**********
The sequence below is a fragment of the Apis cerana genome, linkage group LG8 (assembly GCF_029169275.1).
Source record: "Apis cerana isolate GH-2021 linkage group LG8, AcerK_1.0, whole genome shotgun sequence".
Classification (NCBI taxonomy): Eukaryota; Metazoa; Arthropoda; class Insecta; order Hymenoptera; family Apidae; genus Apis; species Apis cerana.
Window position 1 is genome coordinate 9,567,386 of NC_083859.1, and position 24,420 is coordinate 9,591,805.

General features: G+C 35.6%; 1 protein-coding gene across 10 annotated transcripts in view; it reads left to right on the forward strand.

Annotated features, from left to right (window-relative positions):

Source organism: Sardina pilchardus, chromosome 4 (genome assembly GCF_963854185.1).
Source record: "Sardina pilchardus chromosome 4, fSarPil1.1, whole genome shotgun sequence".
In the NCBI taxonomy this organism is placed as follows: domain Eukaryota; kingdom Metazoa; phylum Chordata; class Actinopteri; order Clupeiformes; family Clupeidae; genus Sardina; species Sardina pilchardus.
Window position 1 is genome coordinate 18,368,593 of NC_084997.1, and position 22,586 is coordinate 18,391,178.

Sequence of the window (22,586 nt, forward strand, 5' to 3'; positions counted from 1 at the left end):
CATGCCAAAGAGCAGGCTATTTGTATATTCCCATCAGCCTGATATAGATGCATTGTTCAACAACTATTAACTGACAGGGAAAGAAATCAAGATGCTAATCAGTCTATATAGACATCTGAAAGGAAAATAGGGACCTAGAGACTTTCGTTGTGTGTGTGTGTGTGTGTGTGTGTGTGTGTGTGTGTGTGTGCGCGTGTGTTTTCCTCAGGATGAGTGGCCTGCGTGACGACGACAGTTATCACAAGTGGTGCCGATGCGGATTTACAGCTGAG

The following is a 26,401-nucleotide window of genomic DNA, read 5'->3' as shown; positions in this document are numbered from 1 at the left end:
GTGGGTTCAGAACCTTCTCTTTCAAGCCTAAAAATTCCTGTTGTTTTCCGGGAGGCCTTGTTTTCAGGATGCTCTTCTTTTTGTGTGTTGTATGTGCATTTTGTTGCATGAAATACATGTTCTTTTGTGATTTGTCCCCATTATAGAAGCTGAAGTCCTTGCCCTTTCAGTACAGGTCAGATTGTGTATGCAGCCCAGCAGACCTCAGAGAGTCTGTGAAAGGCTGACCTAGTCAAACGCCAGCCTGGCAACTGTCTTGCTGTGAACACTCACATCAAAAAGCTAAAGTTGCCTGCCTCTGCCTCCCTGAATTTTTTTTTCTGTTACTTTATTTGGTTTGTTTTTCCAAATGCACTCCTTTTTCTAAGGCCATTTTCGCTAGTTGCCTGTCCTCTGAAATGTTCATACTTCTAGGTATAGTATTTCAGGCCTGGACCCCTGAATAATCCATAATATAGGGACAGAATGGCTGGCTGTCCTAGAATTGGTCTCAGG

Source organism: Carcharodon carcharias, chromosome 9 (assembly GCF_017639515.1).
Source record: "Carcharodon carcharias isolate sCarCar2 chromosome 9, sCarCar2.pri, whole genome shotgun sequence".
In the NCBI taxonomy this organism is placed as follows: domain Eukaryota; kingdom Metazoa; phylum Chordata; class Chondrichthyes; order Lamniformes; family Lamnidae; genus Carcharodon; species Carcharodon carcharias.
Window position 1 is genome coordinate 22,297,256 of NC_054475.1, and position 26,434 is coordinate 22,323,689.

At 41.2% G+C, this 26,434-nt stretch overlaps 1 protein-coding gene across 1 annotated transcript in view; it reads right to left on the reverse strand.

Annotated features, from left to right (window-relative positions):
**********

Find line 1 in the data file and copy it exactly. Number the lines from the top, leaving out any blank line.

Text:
The sequence below is a fragment of the Apis cerana genome, linkage group LG8 (assembly GCF_029169275.1).